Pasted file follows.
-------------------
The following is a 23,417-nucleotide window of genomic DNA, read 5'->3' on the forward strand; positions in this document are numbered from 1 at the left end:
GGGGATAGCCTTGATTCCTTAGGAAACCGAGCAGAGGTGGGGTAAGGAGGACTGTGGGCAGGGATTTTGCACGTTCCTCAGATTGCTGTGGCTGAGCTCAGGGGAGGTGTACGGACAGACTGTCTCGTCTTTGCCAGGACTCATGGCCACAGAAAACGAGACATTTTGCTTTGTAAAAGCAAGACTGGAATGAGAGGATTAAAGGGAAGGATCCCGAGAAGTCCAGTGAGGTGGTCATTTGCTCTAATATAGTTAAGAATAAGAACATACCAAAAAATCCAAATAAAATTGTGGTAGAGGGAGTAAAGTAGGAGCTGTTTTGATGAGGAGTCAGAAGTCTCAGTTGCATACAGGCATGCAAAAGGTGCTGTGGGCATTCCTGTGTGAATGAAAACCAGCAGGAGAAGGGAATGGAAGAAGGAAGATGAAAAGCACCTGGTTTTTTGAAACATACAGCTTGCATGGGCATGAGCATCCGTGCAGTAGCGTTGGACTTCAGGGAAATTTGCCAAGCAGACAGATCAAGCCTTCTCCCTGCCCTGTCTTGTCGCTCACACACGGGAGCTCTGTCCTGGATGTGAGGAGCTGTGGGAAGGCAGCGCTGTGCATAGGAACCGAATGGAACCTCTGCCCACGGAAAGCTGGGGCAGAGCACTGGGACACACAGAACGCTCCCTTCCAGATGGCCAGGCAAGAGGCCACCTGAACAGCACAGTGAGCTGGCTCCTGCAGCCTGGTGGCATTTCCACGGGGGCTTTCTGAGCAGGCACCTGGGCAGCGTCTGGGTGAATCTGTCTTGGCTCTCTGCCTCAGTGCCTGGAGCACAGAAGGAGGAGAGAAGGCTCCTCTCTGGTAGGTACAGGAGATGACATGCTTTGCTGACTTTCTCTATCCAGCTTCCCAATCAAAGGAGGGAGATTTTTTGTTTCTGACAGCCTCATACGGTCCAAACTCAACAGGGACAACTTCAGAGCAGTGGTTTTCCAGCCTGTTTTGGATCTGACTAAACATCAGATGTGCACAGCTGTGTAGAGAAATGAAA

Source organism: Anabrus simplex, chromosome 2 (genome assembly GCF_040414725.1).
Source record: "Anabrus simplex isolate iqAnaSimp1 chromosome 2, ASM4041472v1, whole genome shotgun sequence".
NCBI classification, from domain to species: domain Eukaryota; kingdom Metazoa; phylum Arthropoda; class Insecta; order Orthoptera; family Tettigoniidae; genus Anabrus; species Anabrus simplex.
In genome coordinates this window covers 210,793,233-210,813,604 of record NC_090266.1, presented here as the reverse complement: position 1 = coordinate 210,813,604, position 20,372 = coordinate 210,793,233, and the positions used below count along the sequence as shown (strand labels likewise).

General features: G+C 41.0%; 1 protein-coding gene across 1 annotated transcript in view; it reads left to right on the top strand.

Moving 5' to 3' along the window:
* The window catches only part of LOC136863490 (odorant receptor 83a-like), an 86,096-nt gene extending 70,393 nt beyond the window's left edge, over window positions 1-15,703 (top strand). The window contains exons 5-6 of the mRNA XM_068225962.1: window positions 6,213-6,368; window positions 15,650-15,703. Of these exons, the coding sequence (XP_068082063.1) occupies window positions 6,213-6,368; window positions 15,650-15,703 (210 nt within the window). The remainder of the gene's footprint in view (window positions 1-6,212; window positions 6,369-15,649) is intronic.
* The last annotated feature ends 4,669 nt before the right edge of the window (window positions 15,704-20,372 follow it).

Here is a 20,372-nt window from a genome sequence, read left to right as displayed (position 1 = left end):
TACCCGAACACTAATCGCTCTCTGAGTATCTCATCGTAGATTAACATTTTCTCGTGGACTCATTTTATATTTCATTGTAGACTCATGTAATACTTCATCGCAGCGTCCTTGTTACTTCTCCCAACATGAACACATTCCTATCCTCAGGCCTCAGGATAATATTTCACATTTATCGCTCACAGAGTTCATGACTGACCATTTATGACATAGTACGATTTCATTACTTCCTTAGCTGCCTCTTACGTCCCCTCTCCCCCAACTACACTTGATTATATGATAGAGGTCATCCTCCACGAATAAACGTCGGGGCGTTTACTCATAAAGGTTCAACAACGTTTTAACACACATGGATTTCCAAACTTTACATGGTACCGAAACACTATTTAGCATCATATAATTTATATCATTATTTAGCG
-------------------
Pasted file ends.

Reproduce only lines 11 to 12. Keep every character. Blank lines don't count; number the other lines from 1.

Here is a 20,372-nt window from a genome sequence, read left to right as displayed (position 1 = left end):
TACCCGAACACTAATCGCTCTCTGAGTATCTCATCGTAGATTAACATTTTCTCGTGGACTCATTTTATATTTCATTGTAGACTCATGTAATACTTCATCGCAGCGTCCTTGTTACTTCTCCCAACATGAACACATTCCTATCCTCAGGCCTCAGGATAATATTTCACATTTATCGCTCACAGAGTTCATGACTGACCATTTATGACATAGTACGATTTCATTACTTCCTTAGCTGCCTCTTACGTCCCCTCTCCCCCAACTACACTTGATTATATGATAGAGGTCATCCTCCACGAATAAACGTCGGGGCGTTTACTCATAAAGGTTCAACAACGTTTTAACACACATGGATTTCCAAACTTTACATGGTACCGAAACACTATTTAGCATCATATAATTTATATCATTATTTAGCG